Partnership with seven south-of-Boston daily newspapers, Island Foundation, New Bedford Whaling Museum, New Bedford Whaling National Historic Park, and regional planning agencies will raise awareness of emerging climate change impacts and importance of resiliency planning
UMass Dartmouth will host a two-day Global Awareness Education and Action summit on the science and policy of climate change and climate-related resiliency planning on December 3-4, from 8:30 a.m. to 5 p.m. on both days. The summit will occur as world leaders are meeting in Paris at the United Nations Conference on Climate Change, which begins November 30.
“We are already seeing the impacts of climate change beginning to emerge in the form of coastal erosion, shifting fishery habitats and flood insurance costs,” UMass Dartmouth Chancellor Divina Grossman said. “We are hopeful that this summit will be the beginning of a region-wide dialogue among citizens, policymakers and scientists that creates awareness and action aimed at preserving our quality of life for generations to come.”
As a follow-up to the summit, the seven daily newspapers south of Boston (Quincy Patriot Ledger, Brockton Enterprise, Taunton Daily Gazette, Cape Cod Times, New Bedford Standard-Times, Fall River Herald News and Providence Journal) will publish a special section on climate change on December 18.
“To address the regional implications of climate change, these daily newspapers are joining forces to educate the public about climate-related threats, showcase current research and planned policy actions, and highlight proposed solutions,” said Standard-Times editor Beth Perdue. “Collectively, we will reach 500,000 print readers throughout Southeastern Massachusetts and Rhode Island with this vital information.”
The lead sponsor of the conference is the Island Foundation. Other sponsors include the New Bedford Standard-Times, New Bedford Whaling Museum, New Bedford Whaling National Historic Park, and OffshoreWindMA. Partners include the Southeastern Regional Planning and Economic Development District, Old Colony Planning Council and Cape Cod Commission. The Martha’s Vineyard Commission and Buttonwood Park Zoo are also participating.
"The Island Foundation has a strong history supporting organizations addressing environmental concerns in the region," said Denise Porche, Executive Director of the Island Foundation. "This summit represents exactly the type of broad collaboration, long-term planning and clear public communication our region needs to successfully address the challenges posed by climate change. We are delighted to be a lead sponsor."
“Since 1903 the Whaling Museum has collected and interpreted the histories of the area,” museum CEO James Russell said. “These include changes to the physical landscape such as the construction of the Hurricane Barrier in 1962. How might the Old Dartmouth region be impacted by climate change is a topic worthy of serious debate.”
On Thursday, December 3, the summit will focus on the science of climate change. The agenda will include presentations by Dr. Anthony Janetos, co-author of the White House Climate Report; Amy Schatz, producer of HBO’s six-part climate change documentary Saving My Tomorrow; and several “nano lectures” by UMass Dartmouth scientists.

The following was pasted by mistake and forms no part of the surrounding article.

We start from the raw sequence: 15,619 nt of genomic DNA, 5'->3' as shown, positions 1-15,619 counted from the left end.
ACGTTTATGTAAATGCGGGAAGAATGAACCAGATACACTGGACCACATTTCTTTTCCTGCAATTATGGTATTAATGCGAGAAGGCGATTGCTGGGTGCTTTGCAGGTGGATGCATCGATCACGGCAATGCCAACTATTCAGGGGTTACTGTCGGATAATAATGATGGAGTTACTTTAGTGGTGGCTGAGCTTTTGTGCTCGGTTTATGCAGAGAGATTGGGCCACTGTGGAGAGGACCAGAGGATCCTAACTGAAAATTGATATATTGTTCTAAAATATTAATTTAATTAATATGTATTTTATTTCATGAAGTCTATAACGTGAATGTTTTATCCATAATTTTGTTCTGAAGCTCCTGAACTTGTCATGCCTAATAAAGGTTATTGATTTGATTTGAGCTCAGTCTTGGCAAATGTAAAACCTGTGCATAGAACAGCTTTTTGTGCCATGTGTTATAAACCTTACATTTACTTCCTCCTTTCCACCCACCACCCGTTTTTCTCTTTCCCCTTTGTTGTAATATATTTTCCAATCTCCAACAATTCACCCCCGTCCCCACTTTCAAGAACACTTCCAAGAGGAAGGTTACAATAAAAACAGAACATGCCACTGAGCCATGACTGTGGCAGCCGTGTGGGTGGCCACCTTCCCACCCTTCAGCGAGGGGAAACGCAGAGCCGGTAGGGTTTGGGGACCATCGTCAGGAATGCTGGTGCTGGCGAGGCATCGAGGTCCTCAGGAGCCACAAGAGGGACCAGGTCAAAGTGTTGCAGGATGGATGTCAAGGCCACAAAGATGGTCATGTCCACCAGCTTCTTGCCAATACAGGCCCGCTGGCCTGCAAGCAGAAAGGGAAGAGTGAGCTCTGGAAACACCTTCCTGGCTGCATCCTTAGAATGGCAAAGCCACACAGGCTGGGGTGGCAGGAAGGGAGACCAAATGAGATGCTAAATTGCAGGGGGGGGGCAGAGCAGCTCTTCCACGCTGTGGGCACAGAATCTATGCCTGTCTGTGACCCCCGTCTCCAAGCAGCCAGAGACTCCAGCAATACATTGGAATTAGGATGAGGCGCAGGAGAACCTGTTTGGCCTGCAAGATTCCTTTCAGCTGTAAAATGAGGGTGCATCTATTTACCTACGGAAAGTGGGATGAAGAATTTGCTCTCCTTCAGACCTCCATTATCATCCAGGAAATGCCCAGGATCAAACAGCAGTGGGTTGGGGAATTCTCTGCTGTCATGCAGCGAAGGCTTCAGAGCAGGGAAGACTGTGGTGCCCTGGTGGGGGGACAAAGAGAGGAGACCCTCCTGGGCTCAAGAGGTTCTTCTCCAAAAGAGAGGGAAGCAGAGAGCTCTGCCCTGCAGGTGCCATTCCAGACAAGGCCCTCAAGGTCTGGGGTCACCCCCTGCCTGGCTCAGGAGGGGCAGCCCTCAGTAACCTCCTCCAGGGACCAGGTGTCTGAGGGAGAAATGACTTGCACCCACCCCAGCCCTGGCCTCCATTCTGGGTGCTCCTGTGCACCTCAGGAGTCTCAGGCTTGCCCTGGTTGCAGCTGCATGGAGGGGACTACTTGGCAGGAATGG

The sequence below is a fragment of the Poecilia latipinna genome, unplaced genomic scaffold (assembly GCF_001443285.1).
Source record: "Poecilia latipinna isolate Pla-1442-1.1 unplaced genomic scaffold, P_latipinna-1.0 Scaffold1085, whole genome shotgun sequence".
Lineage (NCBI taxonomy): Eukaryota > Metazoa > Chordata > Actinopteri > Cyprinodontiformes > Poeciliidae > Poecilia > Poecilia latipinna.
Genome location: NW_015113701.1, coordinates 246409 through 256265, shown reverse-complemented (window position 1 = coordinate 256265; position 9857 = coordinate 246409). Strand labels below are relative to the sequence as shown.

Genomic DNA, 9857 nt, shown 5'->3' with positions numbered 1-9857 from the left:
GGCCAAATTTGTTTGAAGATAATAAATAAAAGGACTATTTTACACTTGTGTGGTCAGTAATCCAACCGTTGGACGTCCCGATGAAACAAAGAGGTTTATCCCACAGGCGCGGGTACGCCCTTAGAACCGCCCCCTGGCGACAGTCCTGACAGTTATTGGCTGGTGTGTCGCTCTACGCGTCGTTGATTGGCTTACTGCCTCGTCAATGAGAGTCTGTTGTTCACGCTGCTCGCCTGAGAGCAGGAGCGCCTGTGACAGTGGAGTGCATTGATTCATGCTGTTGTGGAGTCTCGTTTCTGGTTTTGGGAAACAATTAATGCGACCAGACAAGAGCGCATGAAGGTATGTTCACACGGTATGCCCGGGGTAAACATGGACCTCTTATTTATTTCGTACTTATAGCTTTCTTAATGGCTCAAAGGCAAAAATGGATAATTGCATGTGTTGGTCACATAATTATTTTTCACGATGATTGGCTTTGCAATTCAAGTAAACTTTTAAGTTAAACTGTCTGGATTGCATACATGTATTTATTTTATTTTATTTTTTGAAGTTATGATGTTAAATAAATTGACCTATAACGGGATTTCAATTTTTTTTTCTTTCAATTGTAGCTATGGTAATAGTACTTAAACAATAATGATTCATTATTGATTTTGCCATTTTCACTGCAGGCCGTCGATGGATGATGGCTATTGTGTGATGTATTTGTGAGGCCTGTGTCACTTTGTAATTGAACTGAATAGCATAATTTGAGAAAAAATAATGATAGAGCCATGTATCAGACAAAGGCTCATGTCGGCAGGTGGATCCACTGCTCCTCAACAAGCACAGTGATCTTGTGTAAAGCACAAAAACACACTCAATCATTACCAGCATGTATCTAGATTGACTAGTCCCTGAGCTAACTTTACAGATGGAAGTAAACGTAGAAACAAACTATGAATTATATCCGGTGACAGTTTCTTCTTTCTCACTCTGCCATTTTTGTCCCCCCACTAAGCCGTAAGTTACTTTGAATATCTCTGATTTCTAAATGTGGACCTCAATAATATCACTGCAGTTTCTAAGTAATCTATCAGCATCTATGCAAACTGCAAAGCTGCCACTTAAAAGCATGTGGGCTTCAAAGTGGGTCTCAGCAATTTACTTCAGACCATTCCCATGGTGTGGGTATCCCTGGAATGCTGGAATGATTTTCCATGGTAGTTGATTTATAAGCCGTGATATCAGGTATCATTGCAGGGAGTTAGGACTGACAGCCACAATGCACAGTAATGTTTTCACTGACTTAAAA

“The featured presentations and posters will focus on our current state of knowledge of climate change and its impacts, as well as specific examples of these impacts in the New England region,” UMass Dartmouth School for Marine Science and Technology Dean Steven Lohrenz said.
The “nano lectures” – 10-minute presentations by UMass Dartmouth scientists – will cover on issues ranging from“Climate Change Effects on Marine Life” to “Coastal Adaptation and Mitigation Planning.”
On Friday, December 4, the four regional planning agencies will discuss resiliency work that is already underway across southeastern Massachusetts, the SouthCoast, and Cape Cod and the Islands. State and federal officials, including Massport’s Program Manager of Resiliency Robbin Peach, will offer perspective on measures that state agencies are now executing as well as those being considered for the future. Offshore Wind Massachusetts, which is proposing a major wind energy farm off the southeastern coast of Massachusetts, will also present.
In the week preceding the summit, the Whaling Museum, Buttonwood Park Zoo, the Standard-Times, and the UMass Dartmouth Sustainability Office are partnering with area schools on educational activities related to climate change.
Episodes of Saving My Tomorrow, which is described as “a call from kids to kids to help take care of the planet,” will be screened for an UMass Dartmouth class on Wednesday, December 2 at 7 p.m.
On Friday, December 4 at the Whaling Museum, students from the Alfred Gomes Elementary School and from the Renaissance Community School for the Arts will visit the museum and study whale diversity and resiliency. On Saturday, December 5, from 10 a.m. to 2 p.m., the Whaling Museum will host a “Free Family Fun” event with hands-on activities for young audiences focused at the new Casa Dos Botes Discovery Center and will also be running Saving My Tomorrow.
At the Buttonwood Park Zoo, seventh grade students from Dartmouth Middle School will participate in hands-on climate change lessons during the week leading up to the summit. The zoo will also host a viewing of Saving My Tomorrow for all students from Our Sister School with the final episode being screened for students and parents on the evening of Wednesday, December 2.
Go to climate.umassd.edu for more details on the Global Awareness Education and Action summit. Also follow all #GAEA4Change news on the summit via @GAEAClimate on Twitter and on Facebook at GAEA Climate Summit.